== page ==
Norway Leading the Oilfield Service Comeback


The West Hercules drilling rig in the Barents Sea. (Photo Source: Ole Jørgen Bratland/Statoil). Norway has emerged as the world’s strongest market for floating rigs, with rising demand and comparatively high dayrates.

In 2015 and 2016 we saw record low levels of offshore volumes sanctioned, which effectively is hurting oilfield service companies’ backlog. With the cost cuts exploration and production players made during the downturn, coupled with the recent increase in oil prices, we now see a lot of offshore projects on a global level have become economically viable. This is leading to an increase in the number of projects in the pipeline for sanctioning, with Norway leading the comeback.

Within the segment for drilling contractors, Norway has emerged as the world’s strongest market for floating rigs, with rising demand and comparatively high dayrates. North Atlantic Drilling Limited’s semisub West Hercules, for instance, was chartered by Statoil recently for a pair of wells in the Barents Sea at a reported rate of $250,000 per day. This contract value is on par with the average floater dayrates we saw in the Norwegian market in 2017.


As the rig market in Norway now seems to be tightening on its way to recovery, there is also good news for service companies exposed to other services than drilling. Recent projects submitted to the Norwegian Ministry of Petroleum (NPD) show a clear turnaround in the offshore industry and make Norway the largest contributor to offshore project commitments in 2017. Several field development plans were submitted last year with a total value of more than $18 billion in greenfield capex. This made Norway the largest contributor to offshore developments last year followed by the US and Mozambique.

Last December, Statoil alone handed in the plans for approval of the Johan Castberg and Snorre expansion project with a total greenfield capex value of $8.5 billion. These two projects make up almost half of the project value sanctioned through a large number of projects on the Norwegian Continental Shelf (NCS) last year.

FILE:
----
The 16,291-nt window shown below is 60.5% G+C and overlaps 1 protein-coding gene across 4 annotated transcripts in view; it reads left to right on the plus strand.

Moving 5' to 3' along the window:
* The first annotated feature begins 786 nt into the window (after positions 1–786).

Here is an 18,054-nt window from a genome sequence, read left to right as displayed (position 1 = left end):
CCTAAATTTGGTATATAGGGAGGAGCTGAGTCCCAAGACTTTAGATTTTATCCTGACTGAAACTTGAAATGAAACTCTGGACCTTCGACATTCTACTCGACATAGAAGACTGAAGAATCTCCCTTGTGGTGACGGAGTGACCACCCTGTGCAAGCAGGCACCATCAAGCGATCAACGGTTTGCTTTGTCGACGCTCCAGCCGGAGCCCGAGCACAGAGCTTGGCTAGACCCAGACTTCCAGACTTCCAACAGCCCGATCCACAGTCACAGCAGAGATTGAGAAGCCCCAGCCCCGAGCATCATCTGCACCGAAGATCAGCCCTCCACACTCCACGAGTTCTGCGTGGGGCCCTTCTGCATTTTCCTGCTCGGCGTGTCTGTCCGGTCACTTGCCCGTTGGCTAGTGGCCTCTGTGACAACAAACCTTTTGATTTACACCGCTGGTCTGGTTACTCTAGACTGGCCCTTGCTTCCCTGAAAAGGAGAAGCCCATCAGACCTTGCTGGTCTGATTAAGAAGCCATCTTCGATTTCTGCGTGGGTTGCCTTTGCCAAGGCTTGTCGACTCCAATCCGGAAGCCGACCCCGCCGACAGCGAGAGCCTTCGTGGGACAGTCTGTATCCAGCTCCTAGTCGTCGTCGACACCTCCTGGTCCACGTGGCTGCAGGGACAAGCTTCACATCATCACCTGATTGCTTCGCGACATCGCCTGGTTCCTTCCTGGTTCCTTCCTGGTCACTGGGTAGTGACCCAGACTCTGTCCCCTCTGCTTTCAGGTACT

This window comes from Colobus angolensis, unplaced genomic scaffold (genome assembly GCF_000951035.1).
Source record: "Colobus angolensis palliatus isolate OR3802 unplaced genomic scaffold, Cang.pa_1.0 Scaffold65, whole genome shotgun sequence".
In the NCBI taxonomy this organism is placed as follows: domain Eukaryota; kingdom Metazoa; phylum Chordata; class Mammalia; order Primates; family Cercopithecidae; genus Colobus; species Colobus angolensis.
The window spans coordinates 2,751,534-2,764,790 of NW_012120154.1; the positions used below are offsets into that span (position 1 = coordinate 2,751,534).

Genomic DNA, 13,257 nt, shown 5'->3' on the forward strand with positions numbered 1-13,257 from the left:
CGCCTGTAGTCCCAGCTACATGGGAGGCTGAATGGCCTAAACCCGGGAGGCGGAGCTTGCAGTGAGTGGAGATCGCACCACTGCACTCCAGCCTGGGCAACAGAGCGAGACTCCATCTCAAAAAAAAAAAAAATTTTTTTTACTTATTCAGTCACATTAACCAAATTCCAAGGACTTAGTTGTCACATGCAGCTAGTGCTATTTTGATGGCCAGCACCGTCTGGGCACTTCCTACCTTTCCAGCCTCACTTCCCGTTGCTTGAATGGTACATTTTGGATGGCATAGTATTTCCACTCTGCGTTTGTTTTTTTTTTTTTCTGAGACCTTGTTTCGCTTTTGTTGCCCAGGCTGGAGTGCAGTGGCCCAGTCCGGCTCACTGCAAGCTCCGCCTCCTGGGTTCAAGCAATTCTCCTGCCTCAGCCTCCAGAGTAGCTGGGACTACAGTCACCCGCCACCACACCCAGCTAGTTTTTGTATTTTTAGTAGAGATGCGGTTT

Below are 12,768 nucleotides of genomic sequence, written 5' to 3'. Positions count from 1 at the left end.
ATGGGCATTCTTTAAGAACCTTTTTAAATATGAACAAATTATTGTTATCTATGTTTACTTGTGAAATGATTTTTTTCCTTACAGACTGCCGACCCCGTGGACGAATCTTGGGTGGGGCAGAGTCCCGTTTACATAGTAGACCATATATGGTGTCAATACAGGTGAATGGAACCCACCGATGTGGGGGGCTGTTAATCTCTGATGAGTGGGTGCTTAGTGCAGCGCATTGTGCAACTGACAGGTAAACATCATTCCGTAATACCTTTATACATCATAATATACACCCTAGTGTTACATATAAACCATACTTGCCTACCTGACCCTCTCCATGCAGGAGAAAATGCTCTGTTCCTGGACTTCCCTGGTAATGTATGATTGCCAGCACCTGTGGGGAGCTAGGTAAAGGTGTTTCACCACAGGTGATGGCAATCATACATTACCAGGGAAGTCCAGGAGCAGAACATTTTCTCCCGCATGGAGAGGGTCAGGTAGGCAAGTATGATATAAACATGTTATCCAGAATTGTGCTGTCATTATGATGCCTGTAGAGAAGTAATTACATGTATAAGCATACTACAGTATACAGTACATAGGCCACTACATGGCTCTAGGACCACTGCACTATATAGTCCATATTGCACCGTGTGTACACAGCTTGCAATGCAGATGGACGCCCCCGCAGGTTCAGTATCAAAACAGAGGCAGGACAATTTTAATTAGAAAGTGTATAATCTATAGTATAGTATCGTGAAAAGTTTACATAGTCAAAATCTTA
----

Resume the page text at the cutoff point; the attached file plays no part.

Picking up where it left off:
Norwegian enigeering, procurement, and construction players and global subsea providers are the clear winners from this new activity. In terms of contract awards from 2017 sanctioning activity, this represents $5.7 billion for engineering, procurement, construction, and installation (EPCI), $4.4 billion for subsea, $1.9 billion for drilling rigs, $1.4 billion for well services, $2.0 billion for other services.


The service companies that have reaped the most benefits of the increasing activity on the NCS have been TechnipFMC, Transocean, and Subsea 7. VNG awarded TechnipFMC an integrated subsea EPCI contract. This contract also covers the delivery of subsea systems to the Fenja field (previously Pil og Bue), and according to TechnipFMC, is the largest integrated EPCI award to date.


Transocean was awarded a contract with Statoil to drill 30 wells for the Johan Castberg and 24 wells for the Snorre expansion development, both of which are contingent on approval of the Plan for Development and Operation. In addition a contract was also signed with DEA for a years’ worth of work on the Dvalin field.

Subsea 7 was awarded contracts by AkerBP, their alliance partner in the North Sea. All of this suggesting that relationships with operators, contract structure, and regional exposure are key elements when handing out further contracts to the service industry in Norway as well as globally.

Republished with permission from Rystad Energy.



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